For any buyer looking to get a new laptop that is a true workhorse on performance, Apple’s MacBook Pro with the M1 chip and the Lenovo’s latest ThinkPad X1 Carbon (Gen 9) are two very solid options.
The new 13-inch MacBook Pro with M1 and the ThinkPad X1 Carbon with 11th-gen Intel Core processors both offer impressive speed and multi-tasking capabilities, along with strong battery life, portability and collaboration features.
But there are plenty of differences between the two high-performance laptops, too—starting with the operating system (macOS for the MacBook Pro and Windows 10 for the X1 Carbon), but also including the laptops’ display options, port variety and security.
Which of the two powerhouse laptops is right for your needs? What follows is our comparison of Apple’s MacBook Pro (M1) vs Lenovo’s ThinkPad X1 Carbon (Gen 9) on specs.
Display and security
When it comes to the display size, the ThinkPad X1 Carbon has a slight advantage with its 14-inch screen, which makes it 5 percent larger than the 13.3-inch display on the MacBook Pro with M1.
The ninth-gen X1 Carbon also has a number of options to choose from for the display, whereas the new MacBook Pro has just one configuration—a vibrant Retina display that is non-touch, with resolution of 2,560 x 1,600 and brightness of 500 nits.
For the X1 Carbon, which features a new 16:10 aspect ratio, options include FHD+ resolution (1,920 x 1,200) with 400 nits and non-touch; FHD+ with 400 nits and touch screen; FHD+ with 500 nits and the Privacy Guard integrated privacy screen; and UHD+ resolution (3,840 x 2,400) with 500 nits and enhanced Dolby Vision picture quality.
On security, in addition to the optional integrated privacy screen, the X1 Carbon also includes a human presence detection sensor that locks the X1 Carbon when you walk away. The laptop then automatically logs you back in (via Windows Hello facial recognition) when you return. Another new security feature for the latest X1 Carbon is the inclusion of an integrated fingerprint reader on the power button. The new MacBook Pro with M1 also includes a fingerprint reader for logging in, with a Touch ID sensor included on the keyboard.
The 13-inch MacBook Pro is among the first devices to come equipped with Apple’s high-performance M1 processor. The M1 is an Arm-based chip featuring an eight-core CPU and an eight-core GPU. The eight-core CPU consists of four cores focused on offering strong performance for demanding tasks, along with four cores that enable battery efficiency for less-intensive tasks. Lenovo’s ThinkPad X1 Carbon is powered by quad-core, 11th-gen Intel Core processors. The notebook can be configured with a choice of four different processors—with two available Core i5 chip options and two available Core i7 options (up to the Core i7-1185G7).
Benchmark scores point to a performance advantage for the MacBook Pro with M1, even when it’s facing off with the top-tier X1 Carbon. Geekbench 5 scores for Intel’s Core i7-1185G7 and Apple’s M1 show the M1 coming out ahead in both single-core and multi-core benchmarks. The M1’s speed advantage should be most apparent on more demanding, multi-core tasks, according to the Geekbench 5 results.
However, the ninth-gen X1 Carbon gets a performance boost from its option for including up to 32 GB of RAM. The notebook can be configured with 8 GB, 16 GB or 32 GB of RAM. The M1 MacBook Pro is offered with 8 GB or 16 GB of RAM.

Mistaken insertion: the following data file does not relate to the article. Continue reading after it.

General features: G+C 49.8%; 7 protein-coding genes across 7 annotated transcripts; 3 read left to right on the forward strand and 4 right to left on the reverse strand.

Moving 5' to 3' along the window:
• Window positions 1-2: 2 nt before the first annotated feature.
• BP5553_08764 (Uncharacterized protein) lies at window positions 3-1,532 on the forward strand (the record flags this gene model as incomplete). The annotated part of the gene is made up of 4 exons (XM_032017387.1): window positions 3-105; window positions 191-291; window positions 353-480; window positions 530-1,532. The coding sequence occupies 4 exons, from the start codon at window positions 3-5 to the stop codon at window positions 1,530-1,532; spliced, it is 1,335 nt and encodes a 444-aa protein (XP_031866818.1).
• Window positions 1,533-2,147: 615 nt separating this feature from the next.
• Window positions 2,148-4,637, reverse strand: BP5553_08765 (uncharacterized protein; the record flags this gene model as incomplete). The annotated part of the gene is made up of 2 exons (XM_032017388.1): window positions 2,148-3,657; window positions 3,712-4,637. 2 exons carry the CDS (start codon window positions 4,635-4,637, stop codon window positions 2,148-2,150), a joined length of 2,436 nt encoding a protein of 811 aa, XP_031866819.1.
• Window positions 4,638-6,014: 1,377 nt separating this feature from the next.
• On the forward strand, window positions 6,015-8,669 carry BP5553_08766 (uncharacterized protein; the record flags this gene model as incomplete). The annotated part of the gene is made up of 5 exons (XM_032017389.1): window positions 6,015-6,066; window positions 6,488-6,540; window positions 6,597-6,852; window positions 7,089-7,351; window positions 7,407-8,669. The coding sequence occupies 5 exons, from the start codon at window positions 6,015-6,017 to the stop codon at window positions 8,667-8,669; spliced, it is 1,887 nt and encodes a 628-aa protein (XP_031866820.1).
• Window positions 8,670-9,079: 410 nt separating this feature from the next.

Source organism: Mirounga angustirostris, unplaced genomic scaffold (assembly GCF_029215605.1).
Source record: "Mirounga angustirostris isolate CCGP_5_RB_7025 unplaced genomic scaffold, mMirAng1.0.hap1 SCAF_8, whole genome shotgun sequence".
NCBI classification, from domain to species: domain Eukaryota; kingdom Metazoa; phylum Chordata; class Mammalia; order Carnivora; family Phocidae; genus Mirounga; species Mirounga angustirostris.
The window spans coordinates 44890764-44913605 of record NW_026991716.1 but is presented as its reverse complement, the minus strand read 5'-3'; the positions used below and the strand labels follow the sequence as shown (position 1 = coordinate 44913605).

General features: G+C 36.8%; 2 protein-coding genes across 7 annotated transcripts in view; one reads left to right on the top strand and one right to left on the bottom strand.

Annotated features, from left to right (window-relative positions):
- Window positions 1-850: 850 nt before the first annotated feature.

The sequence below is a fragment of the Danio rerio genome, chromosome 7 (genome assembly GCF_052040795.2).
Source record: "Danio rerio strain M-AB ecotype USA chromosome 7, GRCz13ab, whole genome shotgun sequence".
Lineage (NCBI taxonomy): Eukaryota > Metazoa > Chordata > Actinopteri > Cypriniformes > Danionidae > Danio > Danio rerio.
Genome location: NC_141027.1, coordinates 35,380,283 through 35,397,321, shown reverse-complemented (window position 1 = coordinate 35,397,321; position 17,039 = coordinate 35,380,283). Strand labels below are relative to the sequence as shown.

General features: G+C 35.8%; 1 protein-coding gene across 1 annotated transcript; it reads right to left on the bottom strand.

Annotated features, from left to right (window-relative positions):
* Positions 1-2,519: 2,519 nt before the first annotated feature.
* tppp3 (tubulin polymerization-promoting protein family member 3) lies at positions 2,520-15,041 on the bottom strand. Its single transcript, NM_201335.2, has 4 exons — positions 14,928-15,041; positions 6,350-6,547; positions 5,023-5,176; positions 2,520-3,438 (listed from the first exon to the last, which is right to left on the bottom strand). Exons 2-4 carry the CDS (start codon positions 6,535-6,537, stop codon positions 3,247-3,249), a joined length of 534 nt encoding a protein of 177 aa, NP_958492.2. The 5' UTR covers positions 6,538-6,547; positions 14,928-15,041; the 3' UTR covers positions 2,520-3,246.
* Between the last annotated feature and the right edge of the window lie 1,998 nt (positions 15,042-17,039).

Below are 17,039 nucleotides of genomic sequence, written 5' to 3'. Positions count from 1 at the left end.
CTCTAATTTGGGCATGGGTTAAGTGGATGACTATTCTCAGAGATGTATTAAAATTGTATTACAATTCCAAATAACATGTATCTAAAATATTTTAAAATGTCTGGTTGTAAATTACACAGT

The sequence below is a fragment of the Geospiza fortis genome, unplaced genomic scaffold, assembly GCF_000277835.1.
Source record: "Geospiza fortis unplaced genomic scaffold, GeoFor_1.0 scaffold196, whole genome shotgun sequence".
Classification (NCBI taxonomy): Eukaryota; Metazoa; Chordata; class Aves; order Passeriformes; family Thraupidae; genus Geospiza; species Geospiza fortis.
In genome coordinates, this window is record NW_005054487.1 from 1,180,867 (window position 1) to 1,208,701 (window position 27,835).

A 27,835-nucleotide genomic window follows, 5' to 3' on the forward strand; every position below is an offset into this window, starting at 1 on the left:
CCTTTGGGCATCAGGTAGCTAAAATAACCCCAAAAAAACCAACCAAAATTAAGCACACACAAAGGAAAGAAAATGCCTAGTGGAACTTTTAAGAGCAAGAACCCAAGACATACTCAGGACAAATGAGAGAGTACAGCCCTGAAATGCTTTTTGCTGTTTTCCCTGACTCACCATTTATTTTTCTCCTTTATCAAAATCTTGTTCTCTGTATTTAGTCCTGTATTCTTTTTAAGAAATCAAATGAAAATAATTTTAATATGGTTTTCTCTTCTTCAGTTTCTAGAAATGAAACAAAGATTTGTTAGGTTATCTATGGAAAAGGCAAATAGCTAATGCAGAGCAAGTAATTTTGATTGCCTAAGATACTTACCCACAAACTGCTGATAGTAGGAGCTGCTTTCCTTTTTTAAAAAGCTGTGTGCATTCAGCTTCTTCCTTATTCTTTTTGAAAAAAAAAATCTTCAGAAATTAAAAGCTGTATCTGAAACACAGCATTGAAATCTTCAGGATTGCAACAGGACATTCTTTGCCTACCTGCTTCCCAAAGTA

Battery life and collaboration
The new X1 Carbon includes a larger battery than the previous model, at 57 Whr, to enable battery life of up to 16 hours. While that’s an impressive figure, it’s still surpassed by the M1-powered MacBook Pro—with Apple promising up to 20 hours of battery life for the MacBook Pro with M1. That’s thanks in large part to the M1 itself, which includes four high-efficiency cores for conserving the battery.
With video and audio conferencing now a bigger focus for so many workers, Apple has outfitted the M1 MacBook Pro with several collaboration-friendly updates. These include the addition of a “studio-quality” array of three mics, along with Apple’s latest camera image signal processor—which enables sharper images and “more detail in shadows and highlights on video calls”—for the notebook’s 720p FaceTime HD camera, according to the company. The MacBook Pro also offers stereo speakers with support for Dolby Atmos playback.
The X1 Carbon also offers a 720p webcam (with a built-in privacy shutter), four far-field mics and Dolby Atmos speakers. Meanwhile, the notebook adds support for Dolby Voice, which optimises the performance of the notebook’s mics and speakers. Dolby Voice features include dynamic levelling, which automatically adapts to voices that are quieter or far away and provides noise suppression to limit background noises and echo.
Portability, ports and storage
The ninth-gen ThinkPad X1 Carbon is easily the winner on portability, with its weight of 2.49 pounds—making it a full half-pound lighter than the MacBook Pro with M1, which weighs in at 3 pounds. The two notebooks are nearly identical on thickness, however, with the X1 Carbon measuring 0.59 of an inch thick and the MacBook Pro measuring 0.61 of an inch thick.
In terms of ports, the X1 Carbon offers greater variety than the MacBook Pro with M1, which features two Thunderbolt / USB-C ports only. By contrast, the X1 Carbon comes with two USB-A ports, two USB-C ports, HDMI and nano-SIM. Thus, buyers of the X1 Carbon are much less likely to need to carry around dongles for their connector needs.
On storage, the MacBook Pro with M1 and X1 Carbon Gen 9 both offer 256 GB, 512 GB or 1 TB of storage – though, the MacBook Pro also offers a fourth storage configuration option, for up to a whopping 2 TB of storage.